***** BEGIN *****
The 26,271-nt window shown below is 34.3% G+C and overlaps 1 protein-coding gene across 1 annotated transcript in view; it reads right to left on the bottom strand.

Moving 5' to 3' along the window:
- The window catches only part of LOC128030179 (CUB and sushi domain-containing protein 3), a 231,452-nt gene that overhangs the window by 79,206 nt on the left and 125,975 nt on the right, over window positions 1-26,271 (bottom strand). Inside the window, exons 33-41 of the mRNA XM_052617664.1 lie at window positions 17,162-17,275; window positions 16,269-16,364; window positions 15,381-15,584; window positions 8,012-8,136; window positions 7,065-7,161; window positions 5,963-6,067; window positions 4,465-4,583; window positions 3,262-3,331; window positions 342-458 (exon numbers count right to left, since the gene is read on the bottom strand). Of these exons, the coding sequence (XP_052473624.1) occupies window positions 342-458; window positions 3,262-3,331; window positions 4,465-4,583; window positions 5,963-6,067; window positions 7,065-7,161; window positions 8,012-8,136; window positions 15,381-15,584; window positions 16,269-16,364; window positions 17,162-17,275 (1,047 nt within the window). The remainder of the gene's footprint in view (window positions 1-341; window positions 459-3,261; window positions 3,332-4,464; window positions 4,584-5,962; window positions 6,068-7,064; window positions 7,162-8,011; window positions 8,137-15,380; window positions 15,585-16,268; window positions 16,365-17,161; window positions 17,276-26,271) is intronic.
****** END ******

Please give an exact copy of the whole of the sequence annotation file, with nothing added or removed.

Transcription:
The 26,271-nt window shown below is 34.3% G+C and overlaps 1 protein-coding gene across 1 annotated transcript in view; it reads right to left on the bottom strand.

Moving 5' to 3' along the window:
- The window catches only part of LOC128030179 (CUB and sushi domain-containing protein 3), a 231,452-nt gene that overhangs the window by 79,206 nt on the left and 125,975 nt on the right, over window positions 1-26,271 (bottom strand). Inside the window, exons 33-41 of the mRNA XM_052617664.1 lie at window positions 17,162-17,275; window positions 16,269-16,364; window positions 15,381-15,584; window positions 8,012-8,136; window positions 7,065-7,161; window positions 5,963-6,067; window positions 4,465-4,583; window positions 3,262-3,331; window positions 342-458 (exon numbers count right to left, since the gene is read on the bottom strand). Of these exons, the coding sequence (XP_052473624.1) occupies window positions 342-458; window positions 3,262-3,331; window positions 4,465-4,583; window positions 5,963-6,067; window positions 7,065-7,161; window positions 8,012-8,136; window positions 15,381-15,584; window positions 16,269-16,364; window positions 17,162-17,275 (1,047 nt within the window). The remainder of the gene's footprint in view (window positions 1-341; window positions 459-3,261; window positions 3,332-4,464; window positions 4,584-5,962; window positions 6,068-7,064; window positions 7,162-8,011; window positions 8,137-15,380; window positions 15,585-16,268; window positions 16,365-17,161; window positions 17,276-26,271) is intronic.